Holy week and Easter

Holy Week and Easter

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The fiestas and events on this special page is just a small selection of what is happening during this Holy Week and Easter time in the Philippines. Almost every city or town or barangay has its own festivities.

Good Friday

Re-enactment of the last days of the life of Christ can be seen all over the country. Real crucifixions in a few places. Check my post Crucifixions San Fernando Pampanga.


March – April (Easter Sunday) / Carigara, Leyte
The event takes place on Easter Sunday, meaning it is a movable feast (it occurs on March or April). As part of the event involves the commemoration of the resurrection of Christ, the atmosphere is that of joyous celebrations, notably that of the boat parade, which also depicts the history of Carigara.
The celebration consists of cultural, social, and religious activities, a float parade and contests depicting the rich history of Carigara with Cockfighting, songs, dances and drama contests.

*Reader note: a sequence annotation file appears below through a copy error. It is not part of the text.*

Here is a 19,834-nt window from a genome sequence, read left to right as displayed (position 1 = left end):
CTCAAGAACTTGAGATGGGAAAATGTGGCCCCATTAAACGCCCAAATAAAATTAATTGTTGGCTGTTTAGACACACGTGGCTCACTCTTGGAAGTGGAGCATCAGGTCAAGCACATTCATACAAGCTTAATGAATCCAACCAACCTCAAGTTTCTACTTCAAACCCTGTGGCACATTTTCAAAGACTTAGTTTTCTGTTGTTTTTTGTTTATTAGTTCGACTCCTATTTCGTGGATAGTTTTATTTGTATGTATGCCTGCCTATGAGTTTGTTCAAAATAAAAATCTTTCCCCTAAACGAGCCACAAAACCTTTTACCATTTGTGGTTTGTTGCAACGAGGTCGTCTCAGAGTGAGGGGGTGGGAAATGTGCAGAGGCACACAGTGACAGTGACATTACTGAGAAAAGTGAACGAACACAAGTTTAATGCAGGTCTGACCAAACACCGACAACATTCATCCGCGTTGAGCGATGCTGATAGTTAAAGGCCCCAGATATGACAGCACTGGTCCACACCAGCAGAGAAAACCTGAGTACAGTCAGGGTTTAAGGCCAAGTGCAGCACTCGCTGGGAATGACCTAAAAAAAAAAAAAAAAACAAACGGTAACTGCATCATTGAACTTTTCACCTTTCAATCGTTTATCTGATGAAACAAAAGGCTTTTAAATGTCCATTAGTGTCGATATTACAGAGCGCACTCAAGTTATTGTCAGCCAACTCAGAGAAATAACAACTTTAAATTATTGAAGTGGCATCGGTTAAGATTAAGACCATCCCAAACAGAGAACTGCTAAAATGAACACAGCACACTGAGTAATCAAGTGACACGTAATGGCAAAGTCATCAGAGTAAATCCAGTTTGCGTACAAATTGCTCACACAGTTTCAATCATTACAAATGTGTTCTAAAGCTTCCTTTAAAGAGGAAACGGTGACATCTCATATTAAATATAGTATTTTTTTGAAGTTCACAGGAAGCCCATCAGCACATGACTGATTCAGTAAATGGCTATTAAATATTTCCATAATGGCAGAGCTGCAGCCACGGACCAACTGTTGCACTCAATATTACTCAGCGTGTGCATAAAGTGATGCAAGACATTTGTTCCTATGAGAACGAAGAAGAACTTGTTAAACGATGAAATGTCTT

March – April (Black Saturday/ Easter Sunday) / Angono, Rizal
The salubong dramatizes the meeting of the Virgin and the Risen Christ.
A stage is set in an open plaza. A curious dance of the tinyenta (a female lieutenant dressed in a sky blue gown) who waved a short flag started the Easter presentation. This was then followed by the kapitana (female captain dressed in a colorful, ruffle-riched gown) declaiming a very long poem in rich Tagalog about the fulfillment of Christ’s promise.